Ok, back to the Report...Cowtown Half.

For a mere $5, participants and spectators were able to park extremely close to the start/finish by the Cattle Barns.  This allowed one to stay in the car until close to the gun in order to stay warm on this semi-chilly 41° morning. Porta potties were nearby if needed (always needed) and fairly ample..though one must always realize a race simply can’t provide one per person. 

The only danger of hanging in the car too long is getting in place at your starting corral in time for the start.  Bravo to Cowtown.  They didn’t make it so exclusive to enter and there was more than one way in and out of each corral.  They were spaced far apart and with entries on both sides of the street, spectators didn’t make it impossible to gain access.  Whether your in the car or waiting in line to use the restroom, getting to the proper corral at the last minute has been terrible at many of my previous events.  Easy access to the corrals gets people to be honest because they don’t feel stuck.  When it is jammed up, people simply don’t want to risk getting out of the corrals and moving to the right location for fear of not getting back in before the gun goes off.

The race start was smoother than ever.  Other than a poor young gal who tripped around the quarter mile mark, the first miles were clean and not too cramped.  I actually had to be careful not too go out too fast because one could run fairly freely.  I was in corral #2, probably a little aggressive for me so I started near the rear of the group.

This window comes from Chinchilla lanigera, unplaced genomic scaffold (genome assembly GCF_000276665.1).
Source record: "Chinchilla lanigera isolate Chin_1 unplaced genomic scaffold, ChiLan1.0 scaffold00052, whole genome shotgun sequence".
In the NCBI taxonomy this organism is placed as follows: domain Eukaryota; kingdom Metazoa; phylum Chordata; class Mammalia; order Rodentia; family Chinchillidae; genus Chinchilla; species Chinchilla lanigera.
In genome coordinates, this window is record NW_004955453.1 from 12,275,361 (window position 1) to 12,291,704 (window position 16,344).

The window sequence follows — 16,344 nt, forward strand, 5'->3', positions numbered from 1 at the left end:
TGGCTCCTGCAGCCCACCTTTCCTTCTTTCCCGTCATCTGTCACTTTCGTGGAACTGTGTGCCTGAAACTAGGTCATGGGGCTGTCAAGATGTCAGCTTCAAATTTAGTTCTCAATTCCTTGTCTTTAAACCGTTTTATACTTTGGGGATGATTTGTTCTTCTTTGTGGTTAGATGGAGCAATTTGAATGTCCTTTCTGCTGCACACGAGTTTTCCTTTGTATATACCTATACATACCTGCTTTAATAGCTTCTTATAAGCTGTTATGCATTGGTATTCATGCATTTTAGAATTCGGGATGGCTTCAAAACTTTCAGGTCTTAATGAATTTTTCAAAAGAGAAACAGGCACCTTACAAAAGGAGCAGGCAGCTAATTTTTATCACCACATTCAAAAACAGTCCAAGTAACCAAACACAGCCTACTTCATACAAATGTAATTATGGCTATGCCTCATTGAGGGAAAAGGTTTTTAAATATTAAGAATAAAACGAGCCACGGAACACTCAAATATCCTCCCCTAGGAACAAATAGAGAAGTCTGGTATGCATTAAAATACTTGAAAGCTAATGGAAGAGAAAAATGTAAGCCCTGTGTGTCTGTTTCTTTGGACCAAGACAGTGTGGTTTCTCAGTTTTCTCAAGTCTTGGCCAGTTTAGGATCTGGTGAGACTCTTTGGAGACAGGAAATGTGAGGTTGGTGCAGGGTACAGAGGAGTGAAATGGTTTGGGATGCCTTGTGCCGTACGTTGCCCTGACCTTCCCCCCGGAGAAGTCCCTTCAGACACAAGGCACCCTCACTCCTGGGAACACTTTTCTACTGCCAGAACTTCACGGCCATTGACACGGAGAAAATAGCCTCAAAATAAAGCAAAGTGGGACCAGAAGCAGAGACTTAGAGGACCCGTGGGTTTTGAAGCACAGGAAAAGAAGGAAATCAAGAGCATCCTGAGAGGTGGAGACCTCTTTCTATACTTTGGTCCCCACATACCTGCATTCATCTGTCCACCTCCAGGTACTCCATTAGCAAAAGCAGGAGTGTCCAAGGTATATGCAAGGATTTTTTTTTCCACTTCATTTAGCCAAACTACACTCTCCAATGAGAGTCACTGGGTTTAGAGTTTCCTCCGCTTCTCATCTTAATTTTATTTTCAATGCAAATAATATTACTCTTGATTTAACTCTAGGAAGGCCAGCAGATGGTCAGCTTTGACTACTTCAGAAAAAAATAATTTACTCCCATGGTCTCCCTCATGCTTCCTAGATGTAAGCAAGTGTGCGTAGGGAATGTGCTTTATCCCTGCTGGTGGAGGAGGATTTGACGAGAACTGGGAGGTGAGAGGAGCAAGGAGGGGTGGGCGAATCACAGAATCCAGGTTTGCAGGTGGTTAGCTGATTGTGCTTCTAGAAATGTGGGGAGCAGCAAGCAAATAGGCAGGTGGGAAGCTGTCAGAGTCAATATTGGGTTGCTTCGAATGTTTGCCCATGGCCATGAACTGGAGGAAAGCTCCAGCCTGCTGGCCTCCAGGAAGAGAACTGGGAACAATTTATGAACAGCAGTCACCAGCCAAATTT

After 4 days of skiing and a few days battling a virus leading up to the race, my goal was to finish a minute or two over two hours.  I wanted to break 2 hours, but knew that would be unlikely.  I clocked the first mile too fast due to the free flowing crowd and downhill topography.  Unfortunately, I didn’t slow down much and was going out faster than I had ever done before.  I knew this was a mistake, but kept saying to myself “what if you’ve been too conservative in the past and your PR is just waiting for you to quit being a pansy in the first half.”  I am a stickler for negative splits at every distance.  It is not unusual for me to run my second half of the HALF two or three minutes faster that the first half.

Finally, I couldn’t throttle it back enough to make a different and decided I’d clock 9:10-9:25 minute miles until “the beast.”